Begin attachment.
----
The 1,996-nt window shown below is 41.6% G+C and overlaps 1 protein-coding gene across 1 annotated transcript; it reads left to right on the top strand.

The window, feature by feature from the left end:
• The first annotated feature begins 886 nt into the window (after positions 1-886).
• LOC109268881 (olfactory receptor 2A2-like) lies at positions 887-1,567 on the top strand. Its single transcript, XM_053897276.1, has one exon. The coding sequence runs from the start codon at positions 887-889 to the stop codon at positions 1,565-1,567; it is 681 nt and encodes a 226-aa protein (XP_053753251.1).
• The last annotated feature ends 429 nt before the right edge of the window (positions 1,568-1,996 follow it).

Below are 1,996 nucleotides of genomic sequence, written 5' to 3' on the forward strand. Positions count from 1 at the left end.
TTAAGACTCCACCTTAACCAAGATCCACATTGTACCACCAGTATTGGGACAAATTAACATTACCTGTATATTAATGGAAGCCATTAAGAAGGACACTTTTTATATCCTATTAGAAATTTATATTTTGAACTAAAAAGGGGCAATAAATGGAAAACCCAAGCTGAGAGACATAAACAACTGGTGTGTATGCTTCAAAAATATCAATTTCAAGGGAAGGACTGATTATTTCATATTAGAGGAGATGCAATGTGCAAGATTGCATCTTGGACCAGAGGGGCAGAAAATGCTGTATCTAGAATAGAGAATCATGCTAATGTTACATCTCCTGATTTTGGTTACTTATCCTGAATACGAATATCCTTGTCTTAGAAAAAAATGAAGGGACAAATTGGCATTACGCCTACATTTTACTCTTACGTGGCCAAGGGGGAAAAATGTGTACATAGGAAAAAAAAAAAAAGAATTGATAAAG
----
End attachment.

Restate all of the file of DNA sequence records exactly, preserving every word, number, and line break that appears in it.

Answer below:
The 1,996-nt window shown below is 41.6% G+C and overlaps 1 protein-coding gene across 1 annotated transcript; it reads left to right on the top strand.

The window, feature by feature from the left end:
• The first annotated feature begins 886 nt into the window (after positions 1-886).
• LOC109268881 (olfactory receptor 2A2-like) lies at positions 887-1,567 on the top strand. Its single transcript, XM_053897276.1, has one exon. The coding sequence runs from the start codon at positions 887-889 to the stop codon at positions 1,565-1,567; it is 681 nt and encodes a 226-aa protein (XP_053753251.1).
• The last annotated feature ends 429 nt before the right edge of the window (positions 1,568-1,996 follow it).

Below are 1,996 nucleotides of genomic sequence, written 5' to 3' on the forward strand. Positions count from 1 at the left end.
TTAAGACTCCACCTTAACCAAGATCCACATTGTACCACCAGTATTGGGACAAATTAACATTACCTGTATATTAATGGAAGCCATTAAGAAGGACACTTTTTATATCCTATTAGAAATTTATATTTTGAACTAAAAAGGGGCAATAAATGGAAAACCCAAGCTGAGAGACATAAACAACTGGTGTGTATGCTTCAAAAATATCAATTTCAAGGGAAGGACTGATTATTTCATATTAGAGGAGATGCAATGTGCAAGATTGCATCTTGGACCAGAGGGGCAGAAAATGCTGTATCTAGAATAGAGAATCATGCTAATGTTACATCTCCTGATTTTGGTTACTTATCCTGAATACGAATATCCTTGTCTTAGAAAAAAATGAAGGGACAAATTGGCATTACGCCTACATTTTACTCTTACGTGGCCAAGGGGGAAAAATGTGTACATAGGAAAAAAAAAAAAAGAATTGATAAAG